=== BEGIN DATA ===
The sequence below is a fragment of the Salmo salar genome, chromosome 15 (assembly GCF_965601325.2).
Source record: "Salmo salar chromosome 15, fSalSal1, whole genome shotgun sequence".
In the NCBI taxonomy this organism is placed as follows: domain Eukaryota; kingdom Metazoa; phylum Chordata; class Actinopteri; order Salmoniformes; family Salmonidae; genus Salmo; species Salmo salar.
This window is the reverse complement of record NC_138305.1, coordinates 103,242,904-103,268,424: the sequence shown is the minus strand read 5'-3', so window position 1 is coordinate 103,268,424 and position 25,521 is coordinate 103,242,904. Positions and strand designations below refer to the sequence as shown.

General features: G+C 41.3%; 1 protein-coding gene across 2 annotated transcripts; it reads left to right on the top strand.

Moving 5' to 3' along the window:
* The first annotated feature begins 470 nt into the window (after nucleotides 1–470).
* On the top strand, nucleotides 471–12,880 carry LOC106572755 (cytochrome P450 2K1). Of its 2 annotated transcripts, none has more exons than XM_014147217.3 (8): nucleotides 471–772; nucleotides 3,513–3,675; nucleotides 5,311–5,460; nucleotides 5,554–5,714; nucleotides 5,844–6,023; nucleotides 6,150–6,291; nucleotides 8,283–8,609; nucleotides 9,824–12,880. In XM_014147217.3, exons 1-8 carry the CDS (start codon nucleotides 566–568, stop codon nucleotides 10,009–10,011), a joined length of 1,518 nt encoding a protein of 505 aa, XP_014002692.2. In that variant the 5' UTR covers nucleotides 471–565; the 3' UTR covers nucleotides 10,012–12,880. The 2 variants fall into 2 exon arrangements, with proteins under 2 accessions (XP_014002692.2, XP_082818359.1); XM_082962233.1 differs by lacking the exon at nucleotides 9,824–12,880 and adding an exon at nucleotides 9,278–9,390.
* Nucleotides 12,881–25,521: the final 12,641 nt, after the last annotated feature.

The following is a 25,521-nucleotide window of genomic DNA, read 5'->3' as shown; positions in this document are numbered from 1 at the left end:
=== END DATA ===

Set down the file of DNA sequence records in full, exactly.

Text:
The sequence below is a fragment of the Salmo salar genome, chromosome 15 (assembly GCF_965601325.2).
Source record: "Salmo salar chromosome 15, fSalSal1, whole genome shotgun sequence".
In the NCBI taxonomy this organism is placed as follows: domain Eukaryota; kingdom Metazoa; phylum Chordata; class Actinopteri; order Salmoniformes; family Salmonidae; genus Salmo; species Salmo salar.
This window is the reverse complement of record NC_138305.1, coordinates 103,242,904-103,268,424: the sequence shown is the minus strand read 5'-3', so window position 1 is coordinate 103,268,424 and position 25,521 is coordinate 103,242,904. Positions and strand designations below refer to the sequence as shown.

General features: G+C 41.3%; 1 protein-coding gene across 2 annotated transcripts; it reads left to right on the top strand.

Moving 5' to 3' along the window:
* The first annotated feature begins 470 nt into the window (after nucleotides 1–470).
* On the top strand, nucleotides 471–12,880 carry LOC106572755 (cytochrome P450 2K1). Of its 2 annotated transcripts, none has more exons than XM_014147217.3 (8): nucleotides 471–772; nucleotides 3,513–3,675; nucleotides 5,311–5,460; nucleotides 5,554–5,714; nucleotides 5,844–6,023; nucleotides 6,150–6,291; nucleotides 8,283–8,609; nucleotides 9,824–12,880. In XM_014147217.3, exons 1-8 carry the CDS (start codon nucleotides 566–568, stop codon nucleotides 10,009–10,011), a joined length of 1,518 nt encoding a protein of 505 aa, XP_014002692.2. In that variant the 5' UTR covers nucleotides 471–565; the 3' UTR covers nucleotides 10,012–12,880. The 2 variants fall into 2 exon arrangements, with proteins under 2 accessions (XP_014002692.2, XP_082818359.1); XM_082962233.1 differs by lacking the exon at nucleotides 9,824–12,880 and adding an exon at nucleotides 9,278–9,390.
* Nucleotides 12,881–25,521: the final 12,641 nt, after the last annotated feature.

The following is a 25,521-nucleotide window of genomic DNA, read 5'->3' as shown; positions in this document are numbered from 1 at the left end: